6. Essays on Ayn Rand’s Atlas Shrugged Robert Mayhew, editor (Lexington 2009) This collection of essays is excellent. One contribution to the collection is Michael Berliner’s “The Atlas Shrugged Reviews.” He “describes the generally hostile nature of the reviews the novel received, and underscores that this hostility came as much from the Right as it did from the Left” (x). The first contribution in this collection is from Onkar Ghate on the Part headings and Chapter headings of Atlas. He marches straight through the novel, explaining what happens in the story making each heading appropriate. Very nice (51 pages) and it adds up to a summary of the novel. Two essays were contributed by Gregory Salmieri. The first is titled “Atlas Shrugged on the Role of the Mind in Man’s Existence.” His focus is on what the novel says about the role of the mind in an individual life, rather than on what it says about the role of the mind in society as a whole. The subheadings of this essay are: The Human Form of Consciousness / The Productive Faculty / The Valuing Faculty. This is a masterful fresh rendering. Professor Salmieri also contributed “Discovering Atlantis – Atlas Shrugged’s Demonstration of a New Moral Philosophy.” One contribution in the collection Essays on Ayn Rand’s Atlas Shrugged is by Darryl Wright. The title of his essay is “Ayn Rand’s Ethics: From The Fountainhead to Atlas Shrugged.” In tracing Rand’s development of her ethics between ’43 and ’57, Wright uses the two novels themselves, but in addition, he uses (i) Rand’s draft material for a non-fiction work not completed, titled The Moral Basis of Individualism, and (ii) Rand’s notes for Atlas. This essay alone is worth the price of the book. On the 3rd of April, this coming Saturday, 6:00-9:00 p.m., Essays on Ayn Rand’s Atlas Shrugged will be the subject of an Authors-Meet-Critics session of the Ayn Rand Society at the Pacific Division Meeting of the American Philosophical Association. The Meeting is at the Westin St. Francis in San Francisco. The critics will be Christine Swanton, Lester Hunt, and William Glod. The responding authors will be Onkar Ghate, Allan Gotthelf, and Gregory Salmieri. Prof. Swanton will discuss Prof. Salmieri’s contribution “Atlas Shrugged on the Role of the Mind in Man’s Existence.” Dr. Glod will discuss Dr. Ghate’s contribution “The Role of Galt’s Speech in Atlas Shrugged” and Prof. Gotthelf’s contribution “Galt’s Speech in Five Sentences (and Forty Questions).” Prof. Hunt will discuss Salmieri's “Discovering Atlantis: Atlas Shrugged's Demonstration of a New Moral Philosophy” and Gotthelf's “A Note on Dagny's ‘Final Choice’.” Prof. Mayhew will give an overview of the book at the outset. Prof. Fred Miller will chair the session. You can attend this session (GXIII-A) even if you are not a member of the American Philosophical Association. Go to the Mezzanine level of the Westin St. Francis, and tell them you want to purchase a special $10 ticket to attend a single session of the APA Meeting. They will let you know the room in which the Ayn Rand Society session will take place. Registration will be open these hours: Saturday 8:30 a.m.–1:00 p.m. Friday 8:30 a.m.–5:00 p.m. Thursday 8:30 a.m.–8:00 p.m. Wednesday 11:00 a.m.–8:00 p.m. (Expect long line on Wed., the first day of the APA Meeting) For $90 one not a member of the American Philosophical Association can register, receive a book with sessions and their locations, admission to any number of sessions, and discounts from many of the book vendors.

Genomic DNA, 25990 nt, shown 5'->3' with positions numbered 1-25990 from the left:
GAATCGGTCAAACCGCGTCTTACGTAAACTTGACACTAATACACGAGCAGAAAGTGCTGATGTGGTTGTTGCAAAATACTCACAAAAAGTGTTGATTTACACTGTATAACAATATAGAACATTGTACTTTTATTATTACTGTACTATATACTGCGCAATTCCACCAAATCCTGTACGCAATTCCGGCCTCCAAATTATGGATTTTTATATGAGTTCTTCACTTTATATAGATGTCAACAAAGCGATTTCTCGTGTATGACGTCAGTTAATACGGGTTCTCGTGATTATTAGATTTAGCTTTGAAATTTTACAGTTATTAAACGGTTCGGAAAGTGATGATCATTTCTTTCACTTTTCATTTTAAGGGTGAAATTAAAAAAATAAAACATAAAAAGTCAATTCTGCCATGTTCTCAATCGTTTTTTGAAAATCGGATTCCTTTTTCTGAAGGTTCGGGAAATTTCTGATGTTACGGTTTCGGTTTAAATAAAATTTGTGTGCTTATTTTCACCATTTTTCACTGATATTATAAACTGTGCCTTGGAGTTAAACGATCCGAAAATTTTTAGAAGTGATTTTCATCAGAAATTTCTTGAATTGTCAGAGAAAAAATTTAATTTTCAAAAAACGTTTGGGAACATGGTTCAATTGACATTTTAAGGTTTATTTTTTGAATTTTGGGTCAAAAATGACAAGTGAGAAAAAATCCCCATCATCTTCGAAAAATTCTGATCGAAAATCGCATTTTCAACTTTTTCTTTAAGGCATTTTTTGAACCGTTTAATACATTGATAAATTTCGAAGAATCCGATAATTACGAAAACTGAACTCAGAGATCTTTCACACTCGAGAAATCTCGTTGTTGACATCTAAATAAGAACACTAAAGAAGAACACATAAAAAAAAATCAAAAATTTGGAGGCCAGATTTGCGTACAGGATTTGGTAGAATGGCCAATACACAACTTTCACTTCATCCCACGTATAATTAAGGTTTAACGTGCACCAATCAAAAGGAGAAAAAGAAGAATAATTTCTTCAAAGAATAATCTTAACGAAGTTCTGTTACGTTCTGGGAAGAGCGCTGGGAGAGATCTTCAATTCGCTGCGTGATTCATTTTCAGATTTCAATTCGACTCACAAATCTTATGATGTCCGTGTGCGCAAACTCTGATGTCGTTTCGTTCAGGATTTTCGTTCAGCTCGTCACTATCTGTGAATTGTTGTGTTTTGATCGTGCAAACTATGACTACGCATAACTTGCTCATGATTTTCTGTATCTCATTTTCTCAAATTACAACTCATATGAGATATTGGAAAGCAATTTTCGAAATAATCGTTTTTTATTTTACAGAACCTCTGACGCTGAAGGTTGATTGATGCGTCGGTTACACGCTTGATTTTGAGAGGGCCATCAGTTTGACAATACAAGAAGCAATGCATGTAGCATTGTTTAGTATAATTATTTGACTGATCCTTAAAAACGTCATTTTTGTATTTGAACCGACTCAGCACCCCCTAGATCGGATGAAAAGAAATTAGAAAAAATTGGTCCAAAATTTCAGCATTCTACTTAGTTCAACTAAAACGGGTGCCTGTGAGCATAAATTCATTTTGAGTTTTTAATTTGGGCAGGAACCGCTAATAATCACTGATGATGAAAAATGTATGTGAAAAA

7. Mr. Tucker: You seem to be saying that the entire history of philosophy, at least up to when Dewey wrote the quoted passage (1920/1948), has been intellectually dishonest. Am I understanding you correctly? Why do you think that? I mean just because we see Aristotle assuming a lot of the values of his culture in his ethical and political writings, can’t we also allow that in his metaphysics he is genuinely trying to fathom being and in his logic genuinely trying to formulate correct inference? I realize that he is building on and greatly extending previous thought about these latter two areas in Greece, but that is no bar to objectivity, is it? You write that both Objectivists and Pragmatists “recognize the tradition of reflection and abstract postulation as the search for justification.” When Rand, or her reader, engages in thought about existence, identity, consciousness, entities, and attributes in their most fundamental character, it seems implausible that she is looking for some kind of justification of a cultural value. Truth is a cultural value, but one does do not seek it primarily because of its position there. We seek truth to have it and to have real life. Culture facilitates having those things, but assessment of which sort(s) of culture facilitate them better can’t be justified by final appeal to culture. Right?